You need animations for the character in a crouching position, crouching and walking forward, sprinting and moving forwards, walking and moving left, and more. You can’t simply create a single animation that can somehow tell what your player is doing at any given time. This is where animation controllers come into play. An animation controller allows you to tell your object which animation to play based on conditions that you specify. If your character enters a running state, then you can tell the animation controller to play the animation for running forward, running backward, running right, or running left, depending on the input of the user. Now, let’s work through this Unity tutorial and learn how to make a simple animation controller.
How to Make an Animation Controller
I’m going to assume you know most of the basics of Unity, such as creating Game Objects and adding components to them.
- Create a new Scene
- Create a 3D Cube Game Object and position your camera to be looking at it
- Go to the Window menu and click on “Animation”. This will open the animation window
- In the animation window, click the “Create” button in the middle of the window.
- A window will come up asking you to specify a filename. Name it whatever you want. I named mine “RedAnim”.
- In the animation window, click the “Add Property” button. Choose “Mesh Renderer”. Find “Material._Color” and scroll right in the window and choose the “+” icon to add it to the list of properties.
- This is all we need for the base animation. It will ensure that our cube is white.
- Moving along in this Unity tutorial, we need to make another animation for our base color. Click the “RedAnim” header button and choose “Create New Clip…” as seen here:
- Another dialogue box will come up asking you what to save the file as. Name it “Base”. We’re going to add the same color property again by clicking “Add Property” and choosing the Mesh Renderer → Material._Color option.
- Make sure your timeline is at 0:00 and change the g and b values to 0.
This will make the transition from red back to white look more natural.
- Now, we need to create the animation controller. Right-click in the project window and click Create → Animator Controller. Name it whatever you want.
- Double click on the animator controller to open the animator controller editor. Once it’s open, drag and drop both of your animations into the animator controller window.
- The next part of this Unity tutorial is to create transition logic for our animations. Right-click on “Any State” and choose “Make Transition”, Move your mouse on top of the “Base” node and left click on it. This will connect an arrow from Any State onto the Base Animation, like such:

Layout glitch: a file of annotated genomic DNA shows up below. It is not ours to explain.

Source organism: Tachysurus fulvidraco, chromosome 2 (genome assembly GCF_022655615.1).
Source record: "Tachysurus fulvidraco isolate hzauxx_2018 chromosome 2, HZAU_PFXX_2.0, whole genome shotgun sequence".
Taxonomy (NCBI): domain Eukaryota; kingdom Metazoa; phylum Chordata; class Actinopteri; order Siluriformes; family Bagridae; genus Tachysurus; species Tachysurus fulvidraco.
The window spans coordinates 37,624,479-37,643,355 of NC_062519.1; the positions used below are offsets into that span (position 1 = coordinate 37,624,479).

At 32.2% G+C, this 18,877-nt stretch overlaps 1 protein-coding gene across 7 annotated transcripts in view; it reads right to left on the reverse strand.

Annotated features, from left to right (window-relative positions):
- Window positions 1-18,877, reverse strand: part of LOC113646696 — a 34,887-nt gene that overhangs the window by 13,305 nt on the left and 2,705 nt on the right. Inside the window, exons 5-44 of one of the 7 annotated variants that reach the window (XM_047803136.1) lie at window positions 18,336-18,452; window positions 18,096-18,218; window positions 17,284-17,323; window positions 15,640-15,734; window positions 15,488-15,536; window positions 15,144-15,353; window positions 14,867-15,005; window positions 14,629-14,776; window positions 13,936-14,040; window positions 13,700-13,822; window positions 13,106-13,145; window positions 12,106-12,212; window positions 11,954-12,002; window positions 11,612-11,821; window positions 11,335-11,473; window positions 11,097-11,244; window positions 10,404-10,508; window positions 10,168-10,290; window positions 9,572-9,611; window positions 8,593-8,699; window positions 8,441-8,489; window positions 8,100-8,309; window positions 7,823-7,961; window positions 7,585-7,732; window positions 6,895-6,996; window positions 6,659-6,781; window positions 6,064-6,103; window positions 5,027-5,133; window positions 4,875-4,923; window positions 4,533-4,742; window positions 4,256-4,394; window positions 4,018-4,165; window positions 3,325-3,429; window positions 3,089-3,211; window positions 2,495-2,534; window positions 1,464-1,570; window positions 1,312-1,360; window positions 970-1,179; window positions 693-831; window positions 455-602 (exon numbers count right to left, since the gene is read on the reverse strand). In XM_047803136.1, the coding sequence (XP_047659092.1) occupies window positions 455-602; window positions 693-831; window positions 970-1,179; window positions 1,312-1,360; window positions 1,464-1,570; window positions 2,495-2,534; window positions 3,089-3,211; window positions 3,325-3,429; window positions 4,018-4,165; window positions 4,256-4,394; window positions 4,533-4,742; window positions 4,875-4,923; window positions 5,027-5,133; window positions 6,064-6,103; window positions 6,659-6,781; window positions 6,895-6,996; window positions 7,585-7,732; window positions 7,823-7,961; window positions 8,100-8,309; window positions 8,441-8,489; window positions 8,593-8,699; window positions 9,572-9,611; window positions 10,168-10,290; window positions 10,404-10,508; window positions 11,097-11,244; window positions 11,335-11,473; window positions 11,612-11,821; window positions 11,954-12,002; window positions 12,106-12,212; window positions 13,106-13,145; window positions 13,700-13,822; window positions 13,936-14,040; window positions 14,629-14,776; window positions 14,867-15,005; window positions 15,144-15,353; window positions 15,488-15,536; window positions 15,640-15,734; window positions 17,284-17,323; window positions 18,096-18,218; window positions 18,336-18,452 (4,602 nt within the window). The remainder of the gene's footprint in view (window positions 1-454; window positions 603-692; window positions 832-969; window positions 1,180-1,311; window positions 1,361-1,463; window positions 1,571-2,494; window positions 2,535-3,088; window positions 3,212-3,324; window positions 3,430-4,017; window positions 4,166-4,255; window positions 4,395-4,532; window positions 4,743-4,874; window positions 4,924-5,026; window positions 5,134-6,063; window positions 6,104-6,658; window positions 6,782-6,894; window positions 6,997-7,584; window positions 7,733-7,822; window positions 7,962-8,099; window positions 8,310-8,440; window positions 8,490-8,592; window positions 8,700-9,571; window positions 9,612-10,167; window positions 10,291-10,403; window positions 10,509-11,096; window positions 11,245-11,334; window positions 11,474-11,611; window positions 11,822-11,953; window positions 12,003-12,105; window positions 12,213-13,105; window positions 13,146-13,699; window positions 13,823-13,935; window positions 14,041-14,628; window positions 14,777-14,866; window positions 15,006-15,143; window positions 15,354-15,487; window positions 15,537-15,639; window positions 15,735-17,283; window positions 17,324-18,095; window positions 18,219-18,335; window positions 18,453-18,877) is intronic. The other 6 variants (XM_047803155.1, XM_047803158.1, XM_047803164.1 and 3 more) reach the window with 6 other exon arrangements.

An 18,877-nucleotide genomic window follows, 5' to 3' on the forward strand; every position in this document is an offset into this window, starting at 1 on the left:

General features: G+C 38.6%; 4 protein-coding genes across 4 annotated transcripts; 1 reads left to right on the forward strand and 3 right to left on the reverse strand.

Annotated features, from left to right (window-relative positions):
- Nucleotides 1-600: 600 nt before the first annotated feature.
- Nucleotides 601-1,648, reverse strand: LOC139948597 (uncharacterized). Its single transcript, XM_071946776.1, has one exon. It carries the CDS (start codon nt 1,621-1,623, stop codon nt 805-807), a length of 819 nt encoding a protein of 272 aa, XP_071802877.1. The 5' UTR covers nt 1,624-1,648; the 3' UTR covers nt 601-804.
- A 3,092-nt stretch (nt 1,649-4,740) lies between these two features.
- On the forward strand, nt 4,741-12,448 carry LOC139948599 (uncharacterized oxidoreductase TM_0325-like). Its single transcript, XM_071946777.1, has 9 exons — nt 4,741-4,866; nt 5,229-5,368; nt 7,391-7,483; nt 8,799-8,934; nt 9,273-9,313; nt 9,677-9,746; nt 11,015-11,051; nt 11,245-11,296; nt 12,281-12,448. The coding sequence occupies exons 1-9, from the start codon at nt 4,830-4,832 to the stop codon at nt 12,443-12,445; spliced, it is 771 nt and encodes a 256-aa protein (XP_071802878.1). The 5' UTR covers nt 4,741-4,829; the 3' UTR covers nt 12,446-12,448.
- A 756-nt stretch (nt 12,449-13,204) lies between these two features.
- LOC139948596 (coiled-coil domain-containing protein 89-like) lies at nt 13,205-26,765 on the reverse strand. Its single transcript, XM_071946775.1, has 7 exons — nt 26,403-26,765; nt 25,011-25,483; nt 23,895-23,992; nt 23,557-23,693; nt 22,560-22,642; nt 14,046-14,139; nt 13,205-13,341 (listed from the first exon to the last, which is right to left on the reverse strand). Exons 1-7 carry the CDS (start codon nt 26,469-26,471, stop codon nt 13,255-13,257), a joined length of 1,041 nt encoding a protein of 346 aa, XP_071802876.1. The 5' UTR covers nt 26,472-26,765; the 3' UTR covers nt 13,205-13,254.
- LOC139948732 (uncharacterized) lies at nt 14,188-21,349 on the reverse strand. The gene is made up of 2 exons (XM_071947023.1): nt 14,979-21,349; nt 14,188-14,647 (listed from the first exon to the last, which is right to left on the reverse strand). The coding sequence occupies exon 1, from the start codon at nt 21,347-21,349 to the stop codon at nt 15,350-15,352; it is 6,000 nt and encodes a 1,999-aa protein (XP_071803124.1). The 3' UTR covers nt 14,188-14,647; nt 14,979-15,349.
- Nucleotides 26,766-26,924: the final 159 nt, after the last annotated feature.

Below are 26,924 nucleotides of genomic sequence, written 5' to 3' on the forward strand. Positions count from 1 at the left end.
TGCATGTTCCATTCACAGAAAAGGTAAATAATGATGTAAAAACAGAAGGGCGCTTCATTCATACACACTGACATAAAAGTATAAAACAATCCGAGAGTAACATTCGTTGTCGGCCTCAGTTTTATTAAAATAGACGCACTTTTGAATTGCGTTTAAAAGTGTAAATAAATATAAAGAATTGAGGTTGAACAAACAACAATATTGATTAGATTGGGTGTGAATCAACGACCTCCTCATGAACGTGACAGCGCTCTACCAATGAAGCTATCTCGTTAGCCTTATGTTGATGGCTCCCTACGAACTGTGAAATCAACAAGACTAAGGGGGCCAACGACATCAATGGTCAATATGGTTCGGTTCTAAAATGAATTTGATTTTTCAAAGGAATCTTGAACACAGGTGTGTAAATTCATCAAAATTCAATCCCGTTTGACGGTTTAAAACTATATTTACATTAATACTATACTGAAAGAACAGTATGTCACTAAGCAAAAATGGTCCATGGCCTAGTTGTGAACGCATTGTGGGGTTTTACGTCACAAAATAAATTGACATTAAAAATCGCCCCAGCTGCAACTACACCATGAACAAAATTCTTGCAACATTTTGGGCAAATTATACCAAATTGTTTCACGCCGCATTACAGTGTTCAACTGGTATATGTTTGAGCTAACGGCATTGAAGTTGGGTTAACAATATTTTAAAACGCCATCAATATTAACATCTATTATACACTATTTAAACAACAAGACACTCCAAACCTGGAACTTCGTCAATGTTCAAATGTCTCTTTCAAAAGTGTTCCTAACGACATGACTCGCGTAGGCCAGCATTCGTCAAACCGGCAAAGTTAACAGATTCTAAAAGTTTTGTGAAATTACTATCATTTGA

- Now, we want to be able to transition from our Base state to our RedAnim state. Right-click on “Base” and choose “Make Transition” and click on “RedAnim”.
- Now, we also want to be able to go back to our base state from RedAnim. So right-click on RedAnim and choose “Make Transition” and connect it to the “Base” node.
- This flowchart is basically what we’re looking for. However, we still need to create a variable that we can use in our code to be able to make the transition happen. To do this. Click the “+” icon near the top-left of the animator controller window and choose “Trigger” from the drop down:
- Name the trigger “MakeRed”. We’ll be able to call on this trigger via C#. However, we need to tell the transitions that we want to use this trigger to make a transition happen. Left click on the arrow going from base to RedAnim. You’ll notice the transition come up in the inspector on the right side of Unity. There is a section called “Conditions”. Click the “+” icon in this section and it will add the “MakeRed” trigger to the list of conditions.
- We also need to do this on the transition from RedAnim to Base. Left-click on that arrow and do the same thing. Now Unity will know to only make these transitions happen if the MakeRed trigger is activated. Notice how we use a single trigger for both transitions. This works because each transition will only happen if we are already in that transition. So, if we are on the Base animation, then MakeRed can only cause the transition from Base to RedAnim to happen. The same is true for if we are on the RedAnim animation.
- At this point, we need to put the animator controller on our cube. Drag and drop the animator controller you created into the cube object in the inspector. The cube’s component list should look like this:
- We need to change one more thing on our animations before we create the script. Left click on the animation in your project window. In the inspector, uncheck the “Loop Time” box. This will ensure that looping is turned off on these animations. Do this for both animations.
Note that you may not always want to disable looping, depending on what you intend for your animation.
- Now you need to create a new C# script named RedScript. This script is incredibly simple. It looks like this:
- All this script does is grab an Animator component on the object. It then listens for the user to press Spacebar. If spacebar is pressed, then we set the MakeRed trigger, which will then fire off our animation transitions.
- Save the script and attach it to the cube in your scene. Now, if you play the game and press spacebar. You should see the cube change to red. If you press spacebar again, it will change back to white. You can do this endlessly and it will keep making the same transitions occur. If you leave your animator controller node tree open while the game runs, you can see how your animations are behaving. This can be helpful for troubleshooting potential issues with your animation logic.
Adobe Animate Export To Unity
I hope you have enjoyed this Unity tutorial. Obviously, this is an incredibly simple animation controller but hopefully, it shed some light on how they work. To me, one of the most powerful features is the ability to call on Triggers or other animator controller variables via script. This allows you to have massive control over the flow of your animations depending on any number of factors in your game. Hopefully, you found this information helpful. Be sure to check out Studica.com for academic discounts on software, electronics, robotics and more. Check out more Unity tutorial postings on our blog. Good luck!
Adobe Animate Examples
Blogger: Mark Philipp, Application Engineer at Studica